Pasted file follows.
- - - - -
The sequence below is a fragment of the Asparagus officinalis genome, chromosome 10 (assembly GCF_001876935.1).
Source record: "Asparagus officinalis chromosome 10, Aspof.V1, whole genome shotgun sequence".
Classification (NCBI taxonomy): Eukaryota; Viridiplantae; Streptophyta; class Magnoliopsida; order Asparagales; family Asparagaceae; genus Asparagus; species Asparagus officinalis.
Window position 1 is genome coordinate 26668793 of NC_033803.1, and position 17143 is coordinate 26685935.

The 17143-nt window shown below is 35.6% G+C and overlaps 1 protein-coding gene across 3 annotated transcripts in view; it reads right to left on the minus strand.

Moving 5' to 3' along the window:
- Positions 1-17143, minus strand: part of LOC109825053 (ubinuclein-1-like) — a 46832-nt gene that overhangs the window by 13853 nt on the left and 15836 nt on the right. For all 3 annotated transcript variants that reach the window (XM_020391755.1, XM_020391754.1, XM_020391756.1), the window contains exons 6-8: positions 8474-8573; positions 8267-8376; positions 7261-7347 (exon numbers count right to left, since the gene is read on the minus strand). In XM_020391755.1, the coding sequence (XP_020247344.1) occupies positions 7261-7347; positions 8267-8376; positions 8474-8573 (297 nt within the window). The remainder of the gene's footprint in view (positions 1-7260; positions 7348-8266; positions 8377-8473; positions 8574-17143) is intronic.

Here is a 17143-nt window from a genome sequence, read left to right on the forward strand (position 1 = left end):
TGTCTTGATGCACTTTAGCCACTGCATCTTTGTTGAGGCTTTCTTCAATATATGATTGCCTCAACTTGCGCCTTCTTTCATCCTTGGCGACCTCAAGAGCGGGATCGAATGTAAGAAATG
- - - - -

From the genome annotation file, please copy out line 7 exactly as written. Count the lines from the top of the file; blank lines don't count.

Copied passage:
- Positions 1-17143, minus strand: part of LOC109825053 (ubinuclein-1-like) — a 46832-nt gene that overhangs the window by 13853 nt on the left and 15836 nt on the right. For all 3 annotated transcript variants that reach the window (XM_020391755.1, XM_020391754.1, XM_020391756.1), the window contains exons 6-8: positions 8474-8573; positions 8267-8376; positions 7261-7347 (exon numbers count right to left, since the gene is read on the minus strand). In XM_020391755.1, the coding sequence (XP_020247344.1) occupies positions 7261-7347; positions 8267-8376; positions 8474-8573 (297 nt within the window). The remainder of the gene's footprint in view (positions 1-7260; positions 7348-8266; positions 8377-8473; positions 8574-17143) is intronic.